This time, I lost a piece. One of her busty-buttons went away somewhere in my workspace. I’d already sewed one on, so I looked and looked…nowhere to be found. I thought about making a new one to match. I thought about taking the one off and using something different. Then I realized, as I looked at her again and again, that she was just right the way she was, with only one. After all, sometimes these things happen. She’s beautiful anyway, and I choose to see her as just right, not as missing half a pair. How we look at things is just as important as how things look.
She has a sort of Amazonian Dance Hall Warrior style going on, and I love seeing her progress. I’ve got a lot still to do, with adding hair, shoes, sewing on her skirt, and sequins and beads for the other arm and leg. And of course MORE BEADS!! I’ll post another picture of her when she’s finished, and here’s how she’s looking so far.
Last week Judith Skinner and I were vendors for our third year at The International Quilt Festival in Houston Texas. The show is the absolute best in the world, and there are more beautiful quilts and amazing wearable art pieces than I could possibly imagine–and I have a VERY good imagination!! We go every year to promote our books, including Adapting Quilt Patterns To Polymer Clay and The Business Of Professional Art as well as to sell our polymer clay jewelry, beads, faces, and Spirit Doll kits. Next year we’ll be bringing new titles as well–I think its time to ship all the books ahead, though. We take all of our booth setup and displays and all merchandise with us, and things are getting heavier the more titles we add! This year we shipped some of the books, and that worked out very well. The Houston Polymer Clay Guild helped out with Receiving and made us welcome at a lovely evening reception too! It is always great to see our friends there again.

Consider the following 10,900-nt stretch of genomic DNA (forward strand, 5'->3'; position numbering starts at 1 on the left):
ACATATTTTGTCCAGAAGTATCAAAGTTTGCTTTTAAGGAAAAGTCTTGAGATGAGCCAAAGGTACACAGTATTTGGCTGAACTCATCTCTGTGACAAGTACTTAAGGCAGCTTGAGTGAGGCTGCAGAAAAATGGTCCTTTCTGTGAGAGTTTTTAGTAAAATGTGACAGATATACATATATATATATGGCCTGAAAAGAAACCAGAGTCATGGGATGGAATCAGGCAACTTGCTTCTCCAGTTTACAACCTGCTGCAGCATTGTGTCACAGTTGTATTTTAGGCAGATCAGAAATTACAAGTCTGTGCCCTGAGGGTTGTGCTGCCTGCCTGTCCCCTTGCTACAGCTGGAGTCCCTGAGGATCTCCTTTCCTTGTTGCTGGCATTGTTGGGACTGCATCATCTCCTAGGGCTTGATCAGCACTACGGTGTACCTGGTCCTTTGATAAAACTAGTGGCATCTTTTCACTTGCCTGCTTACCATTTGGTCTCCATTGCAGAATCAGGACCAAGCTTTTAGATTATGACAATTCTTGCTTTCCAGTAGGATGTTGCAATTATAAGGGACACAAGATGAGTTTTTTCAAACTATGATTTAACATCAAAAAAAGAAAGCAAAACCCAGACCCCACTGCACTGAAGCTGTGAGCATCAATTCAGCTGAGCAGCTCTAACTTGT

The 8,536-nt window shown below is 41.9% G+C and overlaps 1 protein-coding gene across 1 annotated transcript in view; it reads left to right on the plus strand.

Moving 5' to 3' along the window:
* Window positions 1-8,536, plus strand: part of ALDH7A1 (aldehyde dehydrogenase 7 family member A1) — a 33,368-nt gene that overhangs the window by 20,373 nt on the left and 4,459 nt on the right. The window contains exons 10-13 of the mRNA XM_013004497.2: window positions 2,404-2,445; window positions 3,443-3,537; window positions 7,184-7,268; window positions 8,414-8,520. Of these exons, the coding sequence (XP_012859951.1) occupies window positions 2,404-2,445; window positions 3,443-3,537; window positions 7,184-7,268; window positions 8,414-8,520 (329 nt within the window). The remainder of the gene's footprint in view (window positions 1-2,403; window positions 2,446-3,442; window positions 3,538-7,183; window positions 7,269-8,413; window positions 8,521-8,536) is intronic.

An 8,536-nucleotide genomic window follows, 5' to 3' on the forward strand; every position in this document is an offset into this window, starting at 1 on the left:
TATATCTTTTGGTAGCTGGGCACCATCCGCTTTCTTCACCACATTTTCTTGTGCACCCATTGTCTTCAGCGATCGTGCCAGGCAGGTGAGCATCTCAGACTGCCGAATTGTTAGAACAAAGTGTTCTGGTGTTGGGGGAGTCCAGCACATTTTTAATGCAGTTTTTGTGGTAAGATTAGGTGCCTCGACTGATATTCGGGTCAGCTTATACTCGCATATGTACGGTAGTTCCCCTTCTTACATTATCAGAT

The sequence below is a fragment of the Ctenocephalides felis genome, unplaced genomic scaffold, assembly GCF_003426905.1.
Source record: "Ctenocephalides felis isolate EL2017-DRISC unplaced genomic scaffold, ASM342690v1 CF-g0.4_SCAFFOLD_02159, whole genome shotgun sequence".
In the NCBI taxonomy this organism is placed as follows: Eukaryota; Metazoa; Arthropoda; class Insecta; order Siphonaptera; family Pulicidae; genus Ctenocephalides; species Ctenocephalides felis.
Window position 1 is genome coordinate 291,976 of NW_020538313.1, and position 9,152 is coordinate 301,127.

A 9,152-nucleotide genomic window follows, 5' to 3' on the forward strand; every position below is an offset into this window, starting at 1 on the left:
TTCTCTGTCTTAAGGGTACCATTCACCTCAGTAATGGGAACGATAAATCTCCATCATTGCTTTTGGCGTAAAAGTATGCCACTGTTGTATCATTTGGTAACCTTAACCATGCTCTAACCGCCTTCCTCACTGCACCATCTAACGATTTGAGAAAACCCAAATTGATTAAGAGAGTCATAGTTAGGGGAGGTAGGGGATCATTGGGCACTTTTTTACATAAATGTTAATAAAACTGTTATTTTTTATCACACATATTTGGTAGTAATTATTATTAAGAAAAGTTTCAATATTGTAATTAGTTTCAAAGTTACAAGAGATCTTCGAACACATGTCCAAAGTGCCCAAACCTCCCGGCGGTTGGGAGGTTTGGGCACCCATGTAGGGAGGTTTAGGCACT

In addition to seeing polymer clay vendors like Jennifer Patterson and Karyn Kozak, we get to explore as much of the show as we can. There are 20 rows of booths, and thats not counting the Quilt Display areas!!
There’s an area in the farthest back block for Embellishments, where you can find us in our PolyMarket Press Booth and many other suppliers of textiles, trims, buttons and beads, and other great stuff.
Like Glitter! Barbara Trombley was there with her Art Institute Glitter. Not only do she and her sparkly assistant Nancy show off the uses of an incredible line of glitters that are compatible with polymer clay use, Barbara’s line of “Elements” make great inclusions in translucent polymer clay and all the supplies in their booth have possibilities when it comes to mixed media art that is so dear to many, including me!